Data-enabled intelligence will reveal the ways in which we can help design places fit for the future. By next year for example, there will be 34 billion devices connected to the Internet of Things. Cars, factories, ports, refineries, roads, office buildings, hospitals will be interacting in ways that will fundamentally change how people and systems interact with one another. The case of London’s transport system is a prime example. We’re working at present, for instance, with TfL, O2 and AECOM to fuse anonymized, aggregated mobile network data with a diverse range of complementary data sets to better understand travel patterns across London, allowing planned transport investment to be more accurately focused on where it is most beneficial to reduce delays and increase capacity.

With the increasing climate change challenges, the shift to clean energy growth requires rapid and far-reaching changes in all aspects of society, including transport, energy, industry, buildings and cities. This is driving different strategies and technology combinations to be explored to see which have the potential to make a significant contribution.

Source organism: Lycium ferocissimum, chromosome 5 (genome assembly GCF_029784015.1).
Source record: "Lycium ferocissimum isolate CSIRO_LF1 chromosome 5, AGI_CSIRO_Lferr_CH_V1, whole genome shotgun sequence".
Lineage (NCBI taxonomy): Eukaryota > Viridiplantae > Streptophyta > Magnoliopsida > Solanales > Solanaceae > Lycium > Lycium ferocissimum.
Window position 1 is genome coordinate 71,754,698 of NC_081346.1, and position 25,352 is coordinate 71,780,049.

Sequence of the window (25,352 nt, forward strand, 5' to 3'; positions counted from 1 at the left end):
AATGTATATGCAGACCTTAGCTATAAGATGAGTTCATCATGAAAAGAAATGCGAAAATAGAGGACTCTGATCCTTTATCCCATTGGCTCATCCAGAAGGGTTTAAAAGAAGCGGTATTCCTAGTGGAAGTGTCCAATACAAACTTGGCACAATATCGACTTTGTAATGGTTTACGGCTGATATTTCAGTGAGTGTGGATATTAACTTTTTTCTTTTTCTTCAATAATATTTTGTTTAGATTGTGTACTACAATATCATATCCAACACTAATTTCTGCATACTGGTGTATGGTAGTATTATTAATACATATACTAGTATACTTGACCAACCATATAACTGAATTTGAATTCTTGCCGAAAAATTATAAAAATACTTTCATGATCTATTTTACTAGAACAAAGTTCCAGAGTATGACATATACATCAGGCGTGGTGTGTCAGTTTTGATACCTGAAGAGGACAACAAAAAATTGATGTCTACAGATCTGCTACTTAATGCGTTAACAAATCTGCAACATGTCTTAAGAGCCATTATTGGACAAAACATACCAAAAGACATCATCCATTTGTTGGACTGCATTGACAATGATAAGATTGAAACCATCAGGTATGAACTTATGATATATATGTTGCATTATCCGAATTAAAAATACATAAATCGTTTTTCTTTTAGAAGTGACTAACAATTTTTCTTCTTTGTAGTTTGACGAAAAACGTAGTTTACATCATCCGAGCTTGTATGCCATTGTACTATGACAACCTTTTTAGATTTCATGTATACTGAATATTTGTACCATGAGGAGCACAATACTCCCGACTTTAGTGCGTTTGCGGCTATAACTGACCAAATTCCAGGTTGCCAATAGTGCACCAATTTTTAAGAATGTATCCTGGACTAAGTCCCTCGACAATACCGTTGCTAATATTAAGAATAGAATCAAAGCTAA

As we grow our sustainability work, we’re providing deep technical and market knowledge and digitally-enabled solutions to help provide clean energy for modern infrastructure. EDF Energy is one of the U.K.’s largest energy companies and the largest producer of low-carbon electricity. In 2018, EDF Energy’s eight nuclear power stations generated enough low carbon electricity for 56% of UK homes, avoiding 20 million tonnes of CO2 emissions5. We provide project management and engineering resources to support EDF Energy’s programme of maintenance and life extension projects across the eight existing power stations. We also support EDF Energy with professional technical and project management services to both the Hinkley Point C and Sizewell C projects. Hinkley Point C will provide enough power to meet approximately 7% of the UK’s electricity needs; whilst Sizewell C will be capable of supplying around six million homes when completed.